|Government is looking at possibly introducing road worthiness tests for private vehicles every two years, a senior traffic official said at the launch of a national road safety campaign in Durban on Thursday.
Thabo Tsholetsane, the acting executive manager of the Road Traffic Management Corporation (RTMC), was speaking at the launch of Operation Juggernaut – a campaign focused on eliminating unroadworthy vehicles from the country’s roads.
He said government was “doing a study” to see how often roadworthiness tests could be done.
Asked if RTMC was thinking of implementing a statutory roadworthiness testing requirement for ageing vehicles, Tsholetsane said that heavy duty lorries as well as public transportation vehicles were currently required to undergo a roadworthiness test every year.
“With 7,3 million vehicles on the country’s roads we may not be in a position to test these vehicles. We have been doing a study to see if these tests can be done.
“I suspect if this (mandatory roadworthiness testing) does happen, it will be done every two years,” he said.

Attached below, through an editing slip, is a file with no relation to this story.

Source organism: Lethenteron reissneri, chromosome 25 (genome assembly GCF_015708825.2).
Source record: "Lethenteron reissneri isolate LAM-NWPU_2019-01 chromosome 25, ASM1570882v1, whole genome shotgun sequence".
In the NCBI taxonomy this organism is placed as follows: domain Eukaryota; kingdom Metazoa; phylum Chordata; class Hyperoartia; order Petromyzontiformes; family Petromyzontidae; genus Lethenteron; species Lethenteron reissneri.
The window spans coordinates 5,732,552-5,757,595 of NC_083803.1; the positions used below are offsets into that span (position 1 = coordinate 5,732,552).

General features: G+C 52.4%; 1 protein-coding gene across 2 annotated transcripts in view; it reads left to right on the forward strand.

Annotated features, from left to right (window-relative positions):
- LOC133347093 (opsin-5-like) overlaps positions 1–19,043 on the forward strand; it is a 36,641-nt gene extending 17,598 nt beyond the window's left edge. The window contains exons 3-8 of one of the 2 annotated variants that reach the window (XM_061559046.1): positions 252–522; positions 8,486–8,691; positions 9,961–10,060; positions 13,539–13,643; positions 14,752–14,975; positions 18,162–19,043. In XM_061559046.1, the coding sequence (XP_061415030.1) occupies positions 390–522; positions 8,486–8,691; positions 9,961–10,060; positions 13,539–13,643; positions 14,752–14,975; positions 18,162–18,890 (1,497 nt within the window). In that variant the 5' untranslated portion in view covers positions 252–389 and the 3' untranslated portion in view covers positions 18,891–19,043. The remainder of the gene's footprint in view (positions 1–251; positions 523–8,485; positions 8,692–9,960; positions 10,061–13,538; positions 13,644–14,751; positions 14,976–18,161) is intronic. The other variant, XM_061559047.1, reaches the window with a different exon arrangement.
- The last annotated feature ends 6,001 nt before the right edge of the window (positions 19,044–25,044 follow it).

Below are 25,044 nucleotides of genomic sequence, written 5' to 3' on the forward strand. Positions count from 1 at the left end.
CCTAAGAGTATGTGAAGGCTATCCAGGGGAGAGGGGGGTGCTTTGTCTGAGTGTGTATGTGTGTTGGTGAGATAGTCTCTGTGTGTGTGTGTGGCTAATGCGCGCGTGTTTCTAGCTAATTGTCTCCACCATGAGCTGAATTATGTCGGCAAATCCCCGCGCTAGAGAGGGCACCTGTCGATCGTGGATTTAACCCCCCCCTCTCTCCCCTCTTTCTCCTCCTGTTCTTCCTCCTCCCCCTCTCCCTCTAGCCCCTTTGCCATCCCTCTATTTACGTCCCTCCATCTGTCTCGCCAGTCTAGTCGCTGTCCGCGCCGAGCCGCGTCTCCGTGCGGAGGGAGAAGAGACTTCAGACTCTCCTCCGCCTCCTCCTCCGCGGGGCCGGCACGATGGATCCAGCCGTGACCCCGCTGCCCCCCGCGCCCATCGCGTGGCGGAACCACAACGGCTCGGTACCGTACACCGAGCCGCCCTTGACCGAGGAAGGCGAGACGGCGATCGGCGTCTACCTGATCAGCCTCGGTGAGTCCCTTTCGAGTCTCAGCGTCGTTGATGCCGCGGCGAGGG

Launching Operation Juggernaut, national transport minister Jeff Radebe said that between 10 to 15 percent of all fatal crashes in the country involved unroadworthy vehicles.
He said the operation would be implemented during February and would become a part of the transport department’s Rolling Enforcement Plan.
While he welcomed the decrease in lives lost during the recent festive season, Radebe said that on average 36 people were killed every day on the country’s roads.
Operation Juggernaut would also ensure that traffic authorities nationally would be able to stop and check 200 000 public transport and freight carrying vehicles, Radebe said.
“Government has committed more than R63-billion in the next four years to be used on our road infrastructure networks to enable our public transport operations to function efficiently.”
He also referred to the R9,2-billion that government has allocated to public transport for the 2010 Soccer World Cup.
However, Radebe would not go into details about the plans for public transport.
He said: “We have money budgeted for a dedicate mass transport system. We also have plans for intelligent transport systems. We will be unveiling new plans.
“Public transport is enjoying a priority in government,” he said, adding that the government’s budget allocation for public transport had increased every year in recent years.